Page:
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All Press Releases for February 05, 2014 »
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Wisconsin AG candidate unconvinced change is needed to drunk driving law

Waukesha County District Attorney Brad Schimel recently expressed his doubts as to whether Wisconsin roads would actually be safer if first-time drunk driving violations were made criminal offenses.
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    February 05, 2014 /24-7PressRelease/ -- Recently, Waukesha County District Attorney Brad Schimel - who is also currently running for state attorney general - expressed his doubts as to whether Wisconsin roads would actually be safer if first-time drunk driving violations were made criminal offenses, according to a report by the Milwaukee Journal Sentinel.

Under current Wisconsin law, a drunk driving offense - otherwise known as operating a motor vehicle while intoxicated (OWI) - is treated more like a speeding ticket than criminal charges for first-time offenders. Given that payments from these tickets presently go into municipal budgets, municipal funding could decrease significantly if first-time OWI charges became criminal offenses as the money would likely go to the state instead, according to Schimel.

Consequently, Schimel maintains, taking money out of local coffers may have the unintended consequence of making the roads more unsafe if municipalities are forced to lay off police due to lack of funds.

OWI penalties in Wisconsin

While it is quite likely that this debate will continue for some time, it is important to note that just because first-time OWI charges are typically not criminal offenses in Wisconsin - merely civil - that does not mean they are not serious offenses or that they do not carry harsh consequences. Indeed, first-time OWI offenders in Wisconsin can face several penalties, including:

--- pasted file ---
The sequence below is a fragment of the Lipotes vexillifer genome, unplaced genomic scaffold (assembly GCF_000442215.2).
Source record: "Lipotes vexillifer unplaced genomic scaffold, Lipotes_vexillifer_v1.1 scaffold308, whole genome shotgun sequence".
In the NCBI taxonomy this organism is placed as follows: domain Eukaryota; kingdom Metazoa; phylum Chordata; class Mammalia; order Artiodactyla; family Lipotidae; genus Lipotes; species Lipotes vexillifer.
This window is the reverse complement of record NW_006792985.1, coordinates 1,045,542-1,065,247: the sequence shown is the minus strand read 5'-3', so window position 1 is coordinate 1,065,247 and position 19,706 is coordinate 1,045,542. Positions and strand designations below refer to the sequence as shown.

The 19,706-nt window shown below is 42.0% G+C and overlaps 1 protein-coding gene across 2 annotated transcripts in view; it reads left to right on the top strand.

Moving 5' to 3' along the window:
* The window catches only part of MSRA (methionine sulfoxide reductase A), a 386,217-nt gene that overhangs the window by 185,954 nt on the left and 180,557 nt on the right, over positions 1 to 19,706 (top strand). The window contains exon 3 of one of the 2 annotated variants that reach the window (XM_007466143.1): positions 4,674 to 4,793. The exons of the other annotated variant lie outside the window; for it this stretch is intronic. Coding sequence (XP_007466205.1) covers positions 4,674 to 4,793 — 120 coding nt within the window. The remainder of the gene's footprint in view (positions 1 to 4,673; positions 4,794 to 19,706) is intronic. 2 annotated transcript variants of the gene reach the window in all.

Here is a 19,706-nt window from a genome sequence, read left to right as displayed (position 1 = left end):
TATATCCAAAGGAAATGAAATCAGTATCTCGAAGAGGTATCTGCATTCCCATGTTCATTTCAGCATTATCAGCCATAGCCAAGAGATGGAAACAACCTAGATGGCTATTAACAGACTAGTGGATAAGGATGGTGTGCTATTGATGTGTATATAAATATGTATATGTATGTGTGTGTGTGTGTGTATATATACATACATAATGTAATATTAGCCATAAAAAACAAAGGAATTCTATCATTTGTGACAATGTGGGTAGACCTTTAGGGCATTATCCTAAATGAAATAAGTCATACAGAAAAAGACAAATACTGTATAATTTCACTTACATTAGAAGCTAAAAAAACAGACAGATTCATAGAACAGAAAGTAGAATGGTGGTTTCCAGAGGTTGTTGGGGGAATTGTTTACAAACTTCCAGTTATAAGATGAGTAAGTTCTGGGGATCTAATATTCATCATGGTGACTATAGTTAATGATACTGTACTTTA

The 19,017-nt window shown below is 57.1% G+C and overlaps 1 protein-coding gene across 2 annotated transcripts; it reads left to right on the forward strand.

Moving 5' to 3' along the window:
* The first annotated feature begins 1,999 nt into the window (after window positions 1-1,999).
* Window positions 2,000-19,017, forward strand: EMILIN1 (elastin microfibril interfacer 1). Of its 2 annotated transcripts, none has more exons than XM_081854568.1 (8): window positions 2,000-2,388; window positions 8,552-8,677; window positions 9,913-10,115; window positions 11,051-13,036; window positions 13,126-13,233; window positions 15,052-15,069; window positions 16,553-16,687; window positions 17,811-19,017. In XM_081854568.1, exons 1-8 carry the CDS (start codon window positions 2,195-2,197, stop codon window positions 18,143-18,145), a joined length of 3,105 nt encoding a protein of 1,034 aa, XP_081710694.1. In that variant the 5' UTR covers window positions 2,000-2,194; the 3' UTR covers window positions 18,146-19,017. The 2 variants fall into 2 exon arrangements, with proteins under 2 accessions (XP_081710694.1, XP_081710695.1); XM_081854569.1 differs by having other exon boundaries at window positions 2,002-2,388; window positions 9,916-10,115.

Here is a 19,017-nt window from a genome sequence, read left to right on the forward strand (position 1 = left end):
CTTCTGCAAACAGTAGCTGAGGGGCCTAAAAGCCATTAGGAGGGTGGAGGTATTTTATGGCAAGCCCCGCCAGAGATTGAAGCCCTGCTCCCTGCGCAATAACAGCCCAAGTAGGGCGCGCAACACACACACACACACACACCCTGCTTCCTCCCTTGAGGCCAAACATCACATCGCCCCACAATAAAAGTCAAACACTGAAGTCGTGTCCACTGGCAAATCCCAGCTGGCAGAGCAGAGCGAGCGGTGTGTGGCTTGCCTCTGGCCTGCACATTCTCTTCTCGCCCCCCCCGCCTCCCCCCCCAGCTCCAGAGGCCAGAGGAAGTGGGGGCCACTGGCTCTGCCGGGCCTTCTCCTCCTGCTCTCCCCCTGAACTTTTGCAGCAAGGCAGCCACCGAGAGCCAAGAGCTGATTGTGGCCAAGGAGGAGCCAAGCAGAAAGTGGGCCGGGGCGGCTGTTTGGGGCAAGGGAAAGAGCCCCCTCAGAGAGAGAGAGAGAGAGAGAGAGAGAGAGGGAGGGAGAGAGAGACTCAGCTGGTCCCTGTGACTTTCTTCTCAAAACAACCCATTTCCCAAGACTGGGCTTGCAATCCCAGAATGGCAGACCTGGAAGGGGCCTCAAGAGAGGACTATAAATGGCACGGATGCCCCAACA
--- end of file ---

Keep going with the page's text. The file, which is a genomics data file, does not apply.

- Revocation of the driver's license for 6 to 9 months
- Forfeiture ranging from $150 to $300 (plus costs)
- Compulsory installation of ignition interlock devices for one year on all vehicles owned by the driver if he or she had a blood-alcohol concentration (BAC) of 0.15 percent or more at the time of arrest or improperly refused chemical testing, such as a breathalyzer
- Required alcohol assessment by an approved public treatment facility, followed by possible treatment or additional education

Furthermore, the punishment for a first-time offender can increase substantially if his or her actions result in an injury. For instance, if an intoxicated driver injures another while driving, he or she can be fined $300 to $2000 and face 30 days to one year in county jail. Also, if a passenger under the age of 16 happens to be in the car at the time the drunk driver causes injury, the offense increases to a possible felony and the penalties double.

Repercussions for subsequent OWI convictions can also be quite severe, even if no injuries occur. For example, a second OWI arrest within 10 years of the first can result in a punishment of 5 days to 6 months in jail and a fine ranging from $350 to $1,100 - in addition to a license revocation of 12 to 18 months, mandatory IID installation and a required alcohol assessment.

Seek legal assistance if needed

Ultimately, Wisconsin OWI laws - and their corresponding penalties - are quite complicated, with each specific charge having its own distinct punishment. Given these complexities, it is nearly impossible to elaborate on all of the possible penalties that an individual may face if charged with an OWI-related offense in Wisconsin. Accordingly, if you have been arrested for drunk driving, it is often best to seek the advice of an experienced OWI defense attorney who can help outline your rights and options.

Article provided by Buting, Williams & Stilling, SC
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